Gazetted as a game reserve in 1945 and made a national park in 1965, Gombe Stream is one of a handful of African national parks that could reasonable claim to be a household name in the west. It is best known for its chimpanzees, or more accurately perhaps for the research in to their behaviour undertaken by the ground-breaking primatologists. Yet, surprisingly, it remains a rather remote and low-key reserve, one whose popularity has diminished in recent decades thanks to a decline in backpackers traffic precipitated by unusually high entrance fee, the introduction of chimp tracking in several Ugandan reserves like Kibale Forest National Park among others, and the eastward shift of popular overland routes following the succession of civil wars in Rwanda, Burundi and DRC. Depite this, Gombe Stream remains a thoroughly worthwhile destination. True, the more southerly Mahale Mountains National Park is much larger, and correspondingly wilder in atmosphere, but Gmbe is the more accessible goal for independent travellers. Furthermore, Mahale Mountains aside, it is difficult to think of anywhere else in Africa that offers an in-your-face encounter with wild chimpanzees as regularly as Gombe Stream — one of the most extraordinary and memorable wildlife experiences our planet has to offer!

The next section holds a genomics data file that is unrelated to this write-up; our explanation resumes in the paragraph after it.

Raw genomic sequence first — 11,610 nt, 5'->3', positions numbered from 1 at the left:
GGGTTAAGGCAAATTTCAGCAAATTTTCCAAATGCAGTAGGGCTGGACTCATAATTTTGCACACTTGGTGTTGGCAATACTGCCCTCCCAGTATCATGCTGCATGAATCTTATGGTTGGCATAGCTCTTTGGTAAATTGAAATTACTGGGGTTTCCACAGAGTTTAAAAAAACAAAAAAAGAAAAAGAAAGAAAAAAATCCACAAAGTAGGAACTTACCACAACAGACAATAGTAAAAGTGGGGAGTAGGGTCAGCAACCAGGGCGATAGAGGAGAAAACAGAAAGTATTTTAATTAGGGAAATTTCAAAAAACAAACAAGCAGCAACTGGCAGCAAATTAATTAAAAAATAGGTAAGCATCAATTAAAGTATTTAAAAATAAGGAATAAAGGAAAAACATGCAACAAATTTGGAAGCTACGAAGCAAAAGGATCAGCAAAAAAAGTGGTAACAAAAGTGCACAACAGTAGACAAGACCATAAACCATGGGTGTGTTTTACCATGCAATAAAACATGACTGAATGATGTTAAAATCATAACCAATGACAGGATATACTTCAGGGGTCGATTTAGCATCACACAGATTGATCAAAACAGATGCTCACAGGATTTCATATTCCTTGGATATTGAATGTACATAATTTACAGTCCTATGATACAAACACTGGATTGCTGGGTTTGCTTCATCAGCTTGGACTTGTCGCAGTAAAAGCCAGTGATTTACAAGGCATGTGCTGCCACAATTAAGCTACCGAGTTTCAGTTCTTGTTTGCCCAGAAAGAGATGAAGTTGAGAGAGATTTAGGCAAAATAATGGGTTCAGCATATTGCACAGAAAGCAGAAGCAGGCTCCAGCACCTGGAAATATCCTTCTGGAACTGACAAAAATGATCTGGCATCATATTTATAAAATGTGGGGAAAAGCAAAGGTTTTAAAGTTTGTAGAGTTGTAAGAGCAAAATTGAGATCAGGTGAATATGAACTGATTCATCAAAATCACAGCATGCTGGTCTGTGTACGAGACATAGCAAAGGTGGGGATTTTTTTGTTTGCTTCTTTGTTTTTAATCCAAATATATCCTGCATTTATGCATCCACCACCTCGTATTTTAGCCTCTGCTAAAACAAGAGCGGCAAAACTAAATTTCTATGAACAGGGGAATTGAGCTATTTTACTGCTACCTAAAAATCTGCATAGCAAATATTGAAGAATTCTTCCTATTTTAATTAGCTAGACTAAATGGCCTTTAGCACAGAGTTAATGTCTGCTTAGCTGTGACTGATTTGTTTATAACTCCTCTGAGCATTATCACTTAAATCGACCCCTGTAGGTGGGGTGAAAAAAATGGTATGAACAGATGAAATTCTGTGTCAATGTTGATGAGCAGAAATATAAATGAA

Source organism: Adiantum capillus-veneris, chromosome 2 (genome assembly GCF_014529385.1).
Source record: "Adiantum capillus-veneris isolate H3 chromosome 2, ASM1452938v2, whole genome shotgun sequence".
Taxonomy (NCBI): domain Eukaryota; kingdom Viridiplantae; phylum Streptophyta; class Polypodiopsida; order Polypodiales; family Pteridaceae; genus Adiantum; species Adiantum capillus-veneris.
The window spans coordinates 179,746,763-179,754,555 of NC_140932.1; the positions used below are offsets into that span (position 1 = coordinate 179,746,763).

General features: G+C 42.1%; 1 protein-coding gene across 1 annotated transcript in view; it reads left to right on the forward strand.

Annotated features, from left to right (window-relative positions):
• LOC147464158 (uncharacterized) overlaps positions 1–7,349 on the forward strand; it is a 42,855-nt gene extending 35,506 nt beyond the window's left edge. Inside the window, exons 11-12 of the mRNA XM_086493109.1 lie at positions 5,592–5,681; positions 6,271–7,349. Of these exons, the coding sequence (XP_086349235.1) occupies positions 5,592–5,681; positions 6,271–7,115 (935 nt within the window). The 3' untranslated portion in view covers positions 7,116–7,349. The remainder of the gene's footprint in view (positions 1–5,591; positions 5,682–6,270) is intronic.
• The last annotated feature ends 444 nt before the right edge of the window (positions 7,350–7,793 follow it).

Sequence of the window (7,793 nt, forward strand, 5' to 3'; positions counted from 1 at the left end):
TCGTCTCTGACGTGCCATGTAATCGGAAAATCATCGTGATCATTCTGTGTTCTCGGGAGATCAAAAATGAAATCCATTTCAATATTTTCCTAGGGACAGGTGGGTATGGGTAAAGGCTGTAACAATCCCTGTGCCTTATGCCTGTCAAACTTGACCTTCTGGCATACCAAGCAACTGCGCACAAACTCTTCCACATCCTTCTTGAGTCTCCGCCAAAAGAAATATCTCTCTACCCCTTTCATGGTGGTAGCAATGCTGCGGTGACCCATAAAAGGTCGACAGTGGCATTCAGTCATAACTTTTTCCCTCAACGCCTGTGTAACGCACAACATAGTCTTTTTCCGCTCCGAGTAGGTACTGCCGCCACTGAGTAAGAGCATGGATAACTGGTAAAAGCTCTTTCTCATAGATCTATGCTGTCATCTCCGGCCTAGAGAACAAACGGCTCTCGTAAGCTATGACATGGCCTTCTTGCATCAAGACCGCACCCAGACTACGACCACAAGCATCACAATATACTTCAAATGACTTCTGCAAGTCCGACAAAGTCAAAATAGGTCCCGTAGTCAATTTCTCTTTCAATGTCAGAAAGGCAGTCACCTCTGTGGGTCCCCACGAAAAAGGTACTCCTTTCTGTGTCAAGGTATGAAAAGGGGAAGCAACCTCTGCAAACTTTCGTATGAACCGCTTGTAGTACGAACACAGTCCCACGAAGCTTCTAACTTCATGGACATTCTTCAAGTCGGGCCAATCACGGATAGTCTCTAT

Gombe extends over 52 km2 of hilly terrain climbing from the lakeshores, at an elevation of 773 m, to above 1,500 m at the top of the rift escapment. At no point measuring more than 3.5 km from east to west, the narrow national park is bisected by 13 streams that carve steep valley into the rift escarpment before flowing in the lake. This rugged topography is coverd not in the rainforest one might expect of a reserve whose best-known inhabitants are chimpanzees, but rather in thick brachystegia woodland that gives way to narrow belts of lush riparian forest along the river courses. Gombe is most widely associated with a renowned chimpanzee research project that was initiated by Jane Goodall in 1960 and now ranks as the world’s longest running study of the an individual wild animal population. Goodall was originally sponsored by Louis Leakey, an anthropologist and palaeontologist who believed his proteges lack of scientific training would allow her to observe chimpanzee behaviour without preconceptions. After initial difficulties trying to locate her subjects, Goodall overcome the chimps’ shyness through the combination of a banana-feeling machine and sheer persistence. Since the late 1960s Goodall’s work has achieved both popular and scientific recognition. Her painstaking studies of individual chimps and the day-to-day social behaviour of troops have been supplemented by a series of observations confronting conventional scientific wisdom. Observations that initially caused controversy — tool-making, inter-troop warfare and even cannibalism — have since been widely accepted. Much of Goodall’s work is described in her books — In The Shadow Of Man — and Through A Window, which are highly recommended to inrerested readers. Fifi, a three-year-old when Goodall first arrived at Gombe in 1960, was regulary seen by tourists until shortly before her death in 2004.

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